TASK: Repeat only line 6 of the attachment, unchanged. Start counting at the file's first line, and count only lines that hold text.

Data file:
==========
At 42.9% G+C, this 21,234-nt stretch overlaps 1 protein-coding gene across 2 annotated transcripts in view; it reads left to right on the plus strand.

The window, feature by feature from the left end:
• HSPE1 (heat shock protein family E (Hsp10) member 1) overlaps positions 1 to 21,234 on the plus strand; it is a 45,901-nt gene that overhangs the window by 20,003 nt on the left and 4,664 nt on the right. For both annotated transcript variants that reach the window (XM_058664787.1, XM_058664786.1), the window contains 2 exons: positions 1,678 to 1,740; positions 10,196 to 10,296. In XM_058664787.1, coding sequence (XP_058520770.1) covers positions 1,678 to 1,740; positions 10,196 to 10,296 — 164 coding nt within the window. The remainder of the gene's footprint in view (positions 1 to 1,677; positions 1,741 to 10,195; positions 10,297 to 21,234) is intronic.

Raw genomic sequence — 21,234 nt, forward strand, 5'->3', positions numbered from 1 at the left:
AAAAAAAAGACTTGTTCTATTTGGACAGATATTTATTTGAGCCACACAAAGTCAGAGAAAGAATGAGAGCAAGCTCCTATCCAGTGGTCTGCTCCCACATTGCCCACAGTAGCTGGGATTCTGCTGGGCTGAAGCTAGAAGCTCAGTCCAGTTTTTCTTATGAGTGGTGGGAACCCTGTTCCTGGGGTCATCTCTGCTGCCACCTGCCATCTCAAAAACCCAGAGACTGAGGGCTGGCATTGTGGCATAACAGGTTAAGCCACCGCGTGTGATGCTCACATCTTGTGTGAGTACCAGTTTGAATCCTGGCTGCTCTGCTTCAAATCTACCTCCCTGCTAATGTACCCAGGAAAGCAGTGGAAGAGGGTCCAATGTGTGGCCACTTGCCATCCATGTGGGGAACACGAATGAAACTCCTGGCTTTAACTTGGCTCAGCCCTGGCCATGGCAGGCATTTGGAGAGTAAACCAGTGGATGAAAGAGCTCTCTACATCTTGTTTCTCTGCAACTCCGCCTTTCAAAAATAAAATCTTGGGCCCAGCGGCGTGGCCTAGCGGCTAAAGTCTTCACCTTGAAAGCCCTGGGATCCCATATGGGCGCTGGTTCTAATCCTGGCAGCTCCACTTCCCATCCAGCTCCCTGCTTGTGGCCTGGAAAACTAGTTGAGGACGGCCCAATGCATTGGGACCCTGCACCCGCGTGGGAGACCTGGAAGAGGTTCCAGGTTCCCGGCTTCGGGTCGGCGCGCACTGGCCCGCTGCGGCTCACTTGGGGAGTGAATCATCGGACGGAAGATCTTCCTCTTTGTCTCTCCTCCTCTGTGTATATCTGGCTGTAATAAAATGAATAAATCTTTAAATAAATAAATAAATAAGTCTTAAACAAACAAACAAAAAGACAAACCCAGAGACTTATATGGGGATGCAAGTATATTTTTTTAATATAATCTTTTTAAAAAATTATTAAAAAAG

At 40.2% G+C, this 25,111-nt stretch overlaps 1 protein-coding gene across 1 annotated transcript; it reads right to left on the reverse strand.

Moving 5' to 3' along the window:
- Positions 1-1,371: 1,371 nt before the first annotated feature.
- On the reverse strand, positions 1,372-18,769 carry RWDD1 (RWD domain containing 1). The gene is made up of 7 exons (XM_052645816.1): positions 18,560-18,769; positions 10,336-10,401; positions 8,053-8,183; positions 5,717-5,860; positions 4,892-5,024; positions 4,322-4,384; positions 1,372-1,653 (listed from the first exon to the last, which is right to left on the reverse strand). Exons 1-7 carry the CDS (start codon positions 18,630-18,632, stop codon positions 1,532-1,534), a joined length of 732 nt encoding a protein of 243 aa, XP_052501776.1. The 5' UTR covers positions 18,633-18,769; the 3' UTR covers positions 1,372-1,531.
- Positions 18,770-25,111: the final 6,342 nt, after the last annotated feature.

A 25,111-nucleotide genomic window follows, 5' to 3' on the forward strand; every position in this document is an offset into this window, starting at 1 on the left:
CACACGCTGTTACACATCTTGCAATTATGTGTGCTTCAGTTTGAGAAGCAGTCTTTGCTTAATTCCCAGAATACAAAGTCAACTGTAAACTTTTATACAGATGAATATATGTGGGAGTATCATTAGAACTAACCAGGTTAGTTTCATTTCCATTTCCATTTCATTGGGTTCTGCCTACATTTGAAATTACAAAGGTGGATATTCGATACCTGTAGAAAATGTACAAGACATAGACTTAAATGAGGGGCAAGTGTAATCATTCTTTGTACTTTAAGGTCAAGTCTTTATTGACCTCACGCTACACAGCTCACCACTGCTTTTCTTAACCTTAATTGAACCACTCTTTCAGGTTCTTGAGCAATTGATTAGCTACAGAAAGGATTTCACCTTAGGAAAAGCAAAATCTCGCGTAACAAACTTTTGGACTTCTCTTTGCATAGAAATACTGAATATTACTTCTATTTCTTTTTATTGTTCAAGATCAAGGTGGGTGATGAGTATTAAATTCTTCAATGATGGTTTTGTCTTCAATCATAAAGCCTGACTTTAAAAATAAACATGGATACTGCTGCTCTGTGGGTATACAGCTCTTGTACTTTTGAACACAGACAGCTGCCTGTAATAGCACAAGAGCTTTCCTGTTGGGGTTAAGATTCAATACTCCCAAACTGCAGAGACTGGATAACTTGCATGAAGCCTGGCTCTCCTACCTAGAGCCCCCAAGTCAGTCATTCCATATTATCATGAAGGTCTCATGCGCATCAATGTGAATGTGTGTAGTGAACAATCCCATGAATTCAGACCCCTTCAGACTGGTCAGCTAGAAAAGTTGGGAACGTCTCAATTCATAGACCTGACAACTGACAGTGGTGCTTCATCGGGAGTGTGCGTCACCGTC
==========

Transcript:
At 40.2% G+C, this 25,111-nt stretch overlaps 1 protein-coding gene across 1 annotated transcript; it reads right to left on the reverse strand.